Cons: Upwork doesn’t just have the highest volume of job opportunities; it also has the highest volume of freelancers—and with so many freelancers on the platform, competition for top-notch writing jobs can be fierce. Upwork also has freelancers from around the world—and because many of those freelancers live in areas with a more affordable cost of living, you can often find yourself competing against writers with a similar skill set at a much lower rate, which can put you at a disadvantage.
Many people make the leap into freelance writing in search of more flexibility—and if you’re looking for flexibility, you’ll want to check out FlexJobs. This popular job board specializes in “flexible” jobs, including remote work (both full- and part-time), on-site jobs with flexible schedules, and freelance opportunities—including opportunities for freelance writers.
Fees: If you want to access the freelance jobs posted to FlexJobs, you’ll need to pay a monthly membership fee. The typical rate is $24.95/month, but you can cut down the monthly rate by signing up for multiple months at a time (a 3-month package is $39.95—and you’ll pay $59.95 for an annual membership).
Pros: Every job that gets posted on FlexJobs goes through a thorough vetting process—so if you see a freelance writing job posting on the site, you know it’s legitimate.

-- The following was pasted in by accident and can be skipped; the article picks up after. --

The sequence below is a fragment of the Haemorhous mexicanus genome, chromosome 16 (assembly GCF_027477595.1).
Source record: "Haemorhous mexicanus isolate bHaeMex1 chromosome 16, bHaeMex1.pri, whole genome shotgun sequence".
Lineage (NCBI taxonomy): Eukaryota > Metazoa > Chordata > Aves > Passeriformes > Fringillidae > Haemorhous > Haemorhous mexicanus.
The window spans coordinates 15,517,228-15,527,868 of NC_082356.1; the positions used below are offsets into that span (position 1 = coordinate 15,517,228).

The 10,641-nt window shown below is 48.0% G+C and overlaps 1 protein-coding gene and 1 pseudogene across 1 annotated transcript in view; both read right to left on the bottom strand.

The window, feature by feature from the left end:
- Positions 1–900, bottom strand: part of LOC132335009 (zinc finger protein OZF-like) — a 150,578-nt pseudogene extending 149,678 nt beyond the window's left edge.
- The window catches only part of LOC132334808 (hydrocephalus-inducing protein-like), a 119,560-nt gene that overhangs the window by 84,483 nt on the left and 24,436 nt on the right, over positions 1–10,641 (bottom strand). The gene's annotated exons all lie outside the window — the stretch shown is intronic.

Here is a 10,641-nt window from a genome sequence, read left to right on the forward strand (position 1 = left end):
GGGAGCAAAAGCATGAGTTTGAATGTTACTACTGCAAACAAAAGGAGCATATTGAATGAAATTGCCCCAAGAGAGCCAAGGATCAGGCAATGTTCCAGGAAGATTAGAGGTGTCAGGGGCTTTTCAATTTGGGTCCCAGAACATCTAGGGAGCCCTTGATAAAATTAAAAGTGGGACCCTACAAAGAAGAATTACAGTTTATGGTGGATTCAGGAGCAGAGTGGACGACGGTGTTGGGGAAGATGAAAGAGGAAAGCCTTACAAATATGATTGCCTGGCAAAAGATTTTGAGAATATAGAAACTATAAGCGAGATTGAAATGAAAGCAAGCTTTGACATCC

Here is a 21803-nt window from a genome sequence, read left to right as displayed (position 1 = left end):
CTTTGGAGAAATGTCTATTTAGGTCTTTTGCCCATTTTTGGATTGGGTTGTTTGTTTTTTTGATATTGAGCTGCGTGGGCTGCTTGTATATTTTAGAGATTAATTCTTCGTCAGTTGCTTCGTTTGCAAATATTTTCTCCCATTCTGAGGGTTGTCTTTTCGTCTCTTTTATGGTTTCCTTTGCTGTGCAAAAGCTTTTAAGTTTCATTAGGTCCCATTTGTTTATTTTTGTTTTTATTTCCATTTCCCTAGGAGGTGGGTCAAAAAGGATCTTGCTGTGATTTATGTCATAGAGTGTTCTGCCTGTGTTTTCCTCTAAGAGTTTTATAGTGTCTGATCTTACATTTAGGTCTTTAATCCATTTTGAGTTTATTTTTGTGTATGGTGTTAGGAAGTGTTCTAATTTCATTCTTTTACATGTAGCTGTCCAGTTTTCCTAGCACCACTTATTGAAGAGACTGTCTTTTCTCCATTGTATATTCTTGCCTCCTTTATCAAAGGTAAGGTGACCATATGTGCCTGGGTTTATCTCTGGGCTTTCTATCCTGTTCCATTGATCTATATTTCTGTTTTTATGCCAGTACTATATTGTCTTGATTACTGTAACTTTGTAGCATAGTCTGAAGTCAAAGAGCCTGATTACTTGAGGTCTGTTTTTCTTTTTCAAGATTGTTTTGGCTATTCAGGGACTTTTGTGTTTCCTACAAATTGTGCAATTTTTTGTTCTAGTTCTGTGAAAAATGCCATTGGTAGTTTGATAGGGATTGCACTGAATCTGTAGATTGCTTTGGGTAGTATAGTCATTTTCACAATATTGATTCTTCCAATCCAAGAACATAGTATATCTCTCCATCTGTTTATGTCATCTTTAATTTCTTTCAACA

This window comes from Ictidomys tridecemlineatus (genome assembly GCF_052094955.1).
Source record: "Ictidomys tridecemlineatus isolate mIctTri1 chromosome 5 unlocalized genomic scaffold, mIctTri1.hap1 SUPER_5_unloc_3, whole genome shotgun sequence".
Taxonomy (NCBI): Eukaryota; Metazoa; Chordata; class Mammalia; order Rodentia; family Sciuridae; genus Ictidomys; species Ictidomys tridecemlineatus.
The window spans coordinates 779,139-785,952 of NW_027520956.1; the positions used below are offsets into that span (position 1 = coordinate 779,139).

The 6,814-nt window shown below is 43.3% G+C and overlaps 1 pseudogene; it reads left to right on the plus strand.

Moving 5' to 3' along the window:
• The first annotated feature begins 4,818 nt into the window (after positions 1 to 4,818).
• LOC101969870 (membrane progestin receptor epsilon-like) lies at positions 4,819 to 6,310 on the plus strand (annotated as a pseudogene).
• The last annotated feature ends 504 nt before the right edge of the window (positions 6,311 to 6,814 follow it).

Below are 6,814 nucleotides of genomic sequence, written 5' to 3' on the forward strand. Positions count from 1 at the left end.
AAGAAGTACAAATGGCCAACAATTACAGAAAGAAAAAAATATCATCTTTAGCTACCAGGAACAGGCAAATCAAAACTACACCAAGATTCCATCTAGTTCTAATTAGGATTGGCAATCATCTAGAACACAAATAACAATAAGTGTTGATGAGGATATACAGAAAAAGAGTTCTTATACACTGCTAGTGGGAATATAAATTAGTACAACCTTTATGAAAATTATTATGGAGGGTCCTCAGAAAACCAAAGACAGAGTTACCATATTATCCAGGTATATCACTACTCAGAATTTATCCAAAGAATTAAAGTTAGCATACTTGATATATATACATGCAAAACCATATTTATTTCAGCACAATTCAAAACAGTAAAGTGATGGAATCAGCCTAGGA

Cons: FlexJobs caters to a wide variety of job seekers, not just freelancers (and certainly not just freelance writers)—so if you’re committed to freelance writing, not every opportunity will be the right fit.
Fiverr is a freelance marketplace that connects freelancers and businesses for project-based work. And with professional service offerings in an impressive 200+ categories (including plenty of writing-related categories!), you’re likely to find something that matches your background and skill set.
Fees: It’s free to list your services on Fiverr—but if you get paid work from the platform, you’ll have to pay a 20% fee on every transaction.
Pros: Because Fiverr has such a diverse talent pool, it attracts a wide variety of clients and project types—and may include writing-related gigs that aren’t even on your radar. If you’re having trouble finding work or aren’t sure what types of clients or freelance writing jobs would be the best fit, this is a great place to start.